Exempting Florida Annuities
Annuities can be a good, safe way to keep money for the long term, such as for retirement, because Florida, like many states, exempts annuities from ever being taken by the trustee. However, problems with bankruptcy protection can arise when annuities are transferred, or the benefits are paid to someone other than the policyholder.
What is an Annuity?
An annuity is a type of safe investment, where proceeds are put into an account, and the beneficiary is paid on the interest. There is usually a steep tax penalty for taking out any of the principal of the annuity. Annuities are often set up to ensure continuing payments can be made on lawsuit settlements, insurance proceeds, or large inheritances.
Although many states have laws about the kinds of annuities that are exempt, Florida generally exempts all annuities. However, you should make sure that your investment is actually an annuity—many people will call an investment an annuity, when in reality, it is a different kind of investment.
In order for an annuity to be exempt, however, you (the person filing for bankruptcy) must be the beneficiary. Usually, that’s not a big problem. Most people who set up annuities set themselves up as the beneficiary. However, there are situations where someone else could receive the payments or other benefits that come with an annuity, and that’s where problems can arise.
Who is a Beneficiary?
That problem can arise in a divorce where there is annuity. Imagine a situation where a spouse receives payments from an annuity pursuant to a divorce decree—but the annuity is still technically in the name of the other (former) spouse.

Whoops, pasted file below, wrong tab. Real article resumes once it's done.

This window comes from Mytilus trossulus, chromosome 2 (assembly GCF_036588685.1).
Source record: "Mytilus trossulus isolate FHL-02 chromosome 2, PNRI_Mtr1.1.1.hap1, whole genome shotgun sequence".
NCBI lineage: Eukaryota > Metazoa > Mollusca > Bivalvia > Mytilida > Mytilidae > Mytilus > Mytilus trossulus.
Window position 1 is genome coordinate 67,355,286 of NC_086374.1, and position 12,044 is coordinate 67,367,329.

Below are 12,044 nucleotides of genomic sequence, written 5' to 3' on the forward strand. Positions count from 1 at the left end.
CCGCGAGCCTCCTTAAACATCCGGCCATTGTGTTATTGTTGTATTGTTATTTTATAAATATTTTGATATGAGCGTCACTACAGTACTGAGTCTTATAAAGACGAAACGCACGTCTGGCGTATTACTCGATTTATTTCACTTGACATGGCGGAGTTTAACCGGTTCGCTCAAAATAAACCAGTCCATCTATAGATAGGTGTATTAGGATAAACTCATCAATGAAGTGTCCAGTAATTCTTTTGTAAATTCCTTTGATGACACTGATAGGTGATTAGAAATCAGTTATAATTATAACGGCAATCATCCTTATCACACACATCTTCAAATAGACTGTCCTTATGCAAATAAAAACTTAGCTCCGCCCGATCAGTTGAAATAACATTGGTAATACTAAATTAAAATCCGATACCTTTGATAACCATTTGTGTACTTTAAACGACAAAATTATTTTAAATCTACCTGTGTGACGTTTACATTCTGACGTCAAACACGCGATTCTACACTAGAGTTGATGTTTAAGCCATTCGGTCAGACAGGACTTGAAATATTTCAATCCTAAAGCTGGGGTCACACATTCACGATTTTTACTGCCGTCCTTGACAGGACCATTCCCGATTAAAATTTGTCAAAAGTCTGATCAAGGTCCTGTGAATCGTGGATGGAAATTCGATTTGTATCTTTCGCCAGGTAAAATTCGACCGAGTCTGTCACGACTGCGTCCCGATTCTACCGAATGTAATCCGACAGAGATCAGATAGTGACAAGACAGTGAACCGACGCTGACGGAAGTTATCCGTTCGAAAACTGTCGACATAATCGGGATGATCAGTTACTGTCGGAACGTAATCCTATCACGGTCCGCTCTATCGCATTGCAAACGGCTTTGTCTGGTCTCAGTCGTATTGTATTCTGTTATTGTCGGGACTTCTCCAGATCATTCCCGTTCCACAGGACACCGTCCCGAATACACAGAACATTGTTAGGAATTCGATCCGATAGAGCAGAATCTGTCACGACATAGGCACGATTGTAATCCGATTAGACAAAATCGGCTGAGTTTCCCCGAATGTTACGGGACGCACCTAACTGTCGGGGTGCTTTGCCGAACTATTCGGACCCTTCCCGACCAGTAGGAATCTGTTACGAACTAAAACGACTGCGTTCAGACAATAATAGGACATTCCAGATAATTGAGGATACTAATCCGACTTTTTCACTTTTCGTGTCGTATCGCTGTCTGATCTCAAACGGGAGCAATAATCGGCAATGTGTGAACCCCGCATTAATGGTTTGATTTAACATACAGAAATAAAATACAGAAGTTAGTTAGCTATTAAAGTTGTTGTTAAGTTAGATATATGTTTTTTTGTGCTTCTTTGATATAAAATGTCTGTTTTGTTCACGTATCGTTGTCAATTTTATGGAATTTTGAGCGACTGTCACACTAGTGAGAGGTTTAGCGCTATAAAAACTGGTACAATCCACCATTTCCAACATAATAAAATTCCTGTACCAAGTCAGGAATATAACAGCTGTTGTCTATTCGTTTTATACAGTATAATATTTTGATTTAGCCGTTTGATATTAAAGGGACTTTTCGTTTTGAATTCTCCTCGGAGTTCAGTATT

In that case, the question often becomes how to interpret “beneficiary.” Is the legal beneficiary of the proceeds from the annuity the person entitled, under the terms of the annuity, to receive the payments? Or the spouse that the court has ordered is eligible to receive payments? Because the law doesn’t specifically say what an annuity beneficiary is, this question is often open to interpretation by the courts.
At least one Florida court has said that if you receive the payments, you are the beneficiary, even if the policy is not in your name – meaning that the bankruptcy exemption for annuities is broader.
The real question is: if payments under the annuity stopped, would the person receiving the benefits be able to sue? If so, then that person is the beneficiary, and the annuity is exempt from bankruptcy.
For example, if you own an annuity and give your friend or significant other the proceeds, the annuity may not be exempt, because there is no legal right for the recipient of the funds to get the proceeds. However, if a divorce decree said that the payments on an annuity had to be paid to the former spouse, the former spouse could sue if those payments stopped, thus making the annuity exempt if the recipient spouse ever filed for bankruptcy.